Lessons in the early days

by Margo Macartney

CED at Saturday Night Party

The guy who started Synanon was stocky, cocky, had a big gut, a crew cut, and a crooked face—from an old ear infection, he said. He was Chuck. People called him the “Old Man.”  He was in his late forties then, an AA dropout who saw alcoholism and drug addiction as the same.  The chemical didn’t matter.  What mattered was the character disorder underneath.  The character disorder was what he addressed.

He said our work in Synanon came from an old Lao Tsu line, “Enabling man to go right, disabling him from going wrong,”  a phrase that ran along the bottom of the Synanon letterhead, the stationary used in correspondence. That was the underpinning of what Synanon taught.  It joined the other quotes in the concept box that provided topics for our daily noon seminars. 

 In those early days, in the sixties, Chuck was frequently evident in the Synanon House. He never held classes but did teach lessons.

Zev P told the story about Chuck sending him to the bank to make a deposit when Zev had been in Synanon only a few weeks.  Zev recognized how untrustworthy he had been before moving into Synanon.  Chuck wanted to put Zev in a position to begin to feel good about himself.  Chuck gave him this bag of money — hundreds of dollars in donations from people all over the country — and sent him to deposit the funds in the bank. Zev had every opportunity to run off with the money or to take some out and use some of it.   He did neither of those things.  He deposited the money into the bank account and brought the receipt back.  Afterward, he talked about how good he felt about Chuck trusting him, and about his own behavior.  “I couldn’t believe it!”  He told me, later.

  Lessons like that — small private lessons, were common.  Sending someone to the store for something without an escort and bringing back the change.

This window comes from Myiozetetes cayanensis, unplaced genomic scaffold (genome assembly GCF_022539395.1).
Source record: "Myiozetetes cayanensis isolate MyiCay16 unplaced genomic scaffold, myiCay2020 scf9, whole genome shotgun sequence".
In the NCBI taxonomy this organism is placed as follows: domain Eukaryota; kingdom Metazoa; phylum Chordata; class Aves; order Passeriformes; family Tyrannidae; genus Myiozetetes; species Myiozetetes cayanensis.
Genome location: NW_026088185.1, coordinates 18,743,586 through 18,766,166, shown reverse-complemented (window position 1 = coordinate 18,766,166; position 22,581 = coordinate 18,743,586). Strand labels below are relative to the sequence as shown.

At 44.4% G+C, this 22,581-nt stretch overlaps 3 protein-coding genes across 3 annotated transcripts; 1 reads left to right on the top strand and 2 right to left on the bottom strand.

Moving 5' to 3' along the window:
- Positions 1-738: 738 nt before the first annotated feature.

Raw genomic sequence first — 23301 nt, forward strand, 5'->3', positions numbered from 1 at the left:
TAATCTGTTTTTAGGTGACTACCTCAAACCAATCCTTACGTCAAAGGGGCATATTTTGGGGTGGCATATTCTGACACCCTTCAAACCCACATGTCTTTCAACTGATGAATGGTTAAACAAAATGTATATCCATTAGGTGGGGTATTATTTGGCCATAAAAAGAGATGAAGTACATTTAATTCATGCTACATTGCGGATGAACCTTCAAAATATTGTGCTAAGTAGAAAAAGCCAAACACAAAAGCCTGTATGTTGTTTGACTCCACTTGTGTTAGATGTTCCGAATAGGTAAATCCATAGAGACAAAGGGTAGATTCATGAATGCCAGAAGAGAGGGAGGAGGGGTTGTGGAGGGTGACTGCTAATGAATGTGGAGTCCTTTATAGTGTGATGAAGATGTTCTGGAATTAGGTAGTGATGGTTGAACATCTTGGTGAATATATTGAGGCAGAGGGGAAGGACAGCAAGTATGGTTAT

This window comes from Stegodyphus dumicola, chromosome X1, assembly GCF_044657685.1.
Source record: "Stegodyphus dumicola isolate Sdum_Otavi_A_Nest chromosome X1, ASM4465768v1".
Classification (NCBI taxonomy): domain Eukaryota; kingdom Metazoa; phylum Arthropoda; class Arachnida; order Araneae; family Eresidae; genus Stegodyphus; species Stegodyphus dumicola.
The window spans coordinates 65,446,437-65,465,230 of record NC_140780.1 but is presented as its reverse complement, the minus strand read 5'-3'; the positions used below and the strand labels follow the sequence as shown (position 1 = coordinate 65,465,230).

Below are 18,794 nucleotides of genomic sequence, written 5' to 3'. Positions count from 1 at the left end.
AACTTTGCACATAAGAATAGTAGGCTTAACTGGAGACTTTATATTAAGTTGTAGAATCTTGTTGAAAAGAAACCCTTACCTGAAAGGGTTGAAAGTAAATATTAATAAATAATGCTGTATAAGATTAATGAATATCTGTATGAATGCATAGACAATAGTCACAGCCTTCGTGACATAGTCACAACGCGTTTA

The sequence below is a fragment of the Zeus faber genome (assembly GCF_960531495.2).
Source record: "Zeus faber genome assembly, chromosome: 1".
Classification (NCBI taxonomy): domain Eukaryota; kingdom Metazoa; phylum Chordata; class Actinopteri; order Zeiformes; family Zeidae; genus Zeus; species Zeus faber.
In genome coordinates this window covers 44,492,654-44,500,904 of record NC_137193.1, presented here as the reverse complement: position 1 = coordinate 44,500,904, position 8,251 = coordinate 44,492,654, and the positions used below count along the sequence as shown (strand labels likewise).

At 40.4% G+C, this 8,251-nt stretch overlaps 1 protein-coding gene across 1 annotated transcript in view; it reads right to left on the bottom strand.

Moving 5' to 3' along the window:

Sometimes Chuck would show up at morning meetings and try to raise awareness.  Most often they were in his own ” harangue style comedy,” delivered in his gravelly voice.  It became almost an art form, woven in words gauged to grab attention and entertain.  I remember one, drawing attention to something, I think it was a box, that had been left on the floor in the same place for several days.  He had picked up the box and was waving it around, like Exhibit A, with his cigarette dangling from his lips.  In those days everyone smoked. 

“This box sat on the floor just inside the kitchen for two days, and I watched to see who would pick it up and move it. Obviously, it doesn’t belong in the middle of the floor. It belongs in the trash if it’s empty, and it appears to be empty. For two days I watched.  The box just sat there.  No one touched it.  You monkeys all stepped over it, jumped over it; it was almost a dance.  It’s not a concrete wall in your way!  It’s not heavy!  Look how light it is! It’s a box!  It’s in your way!  Pick the damned thing up and put it in the trash!  What’s the matter with you people?  Wake up!!!”

 His delivery was clownish.  Everyone laughed.  Not his exact words, but to this day, when I see something on the floor, I hear the echo, I laugh to myself and pick it up.

Reid Kimball, a director, had a different style. Reid was a former addict, clean for several years, brilliant, articulate, and funny with a sense of humor and a giant vocabulary.  He was said to have come from a prominent Mormon family. He had also been connected with the Nevada gambling scene — to the point where Harrah was allegedly going to put Reid in charge of Harrah’s Casino at Tahoe, but Reid had moved into Synanon and was out of that life. 

Reid wasn’t tall, was neither fat nor thin, a bit stocky, an enormous presence.  He would wave his arms around as he talked.  In this instance, two or three guys had gotten under Reid’s skin.  He had given them a lesson in manners and gratitude the day it happened, now he was extending it to the whole house.

He delivered a lesson in manners one morning.   One of our residents’ fathers worked for a milk company and had arranged for us to have the leftover milk every day.  It was a huge donation. Reid had watched Ron’s dad carry one of those crates with a dozen gallons of milk upstairs the previous afternoon, and noticed some guys lolling around, watching.  Reid pulled them out of their torpor and ordered them to carry the crates — there were several — of milk. 

Reid turned the incident into a Morning Meeting lesson. He stood in the back, behind everyone.  He wasn’t yelling, as he described these guys standing around while Ron’s father was carrying heavy milk crates up the stairs.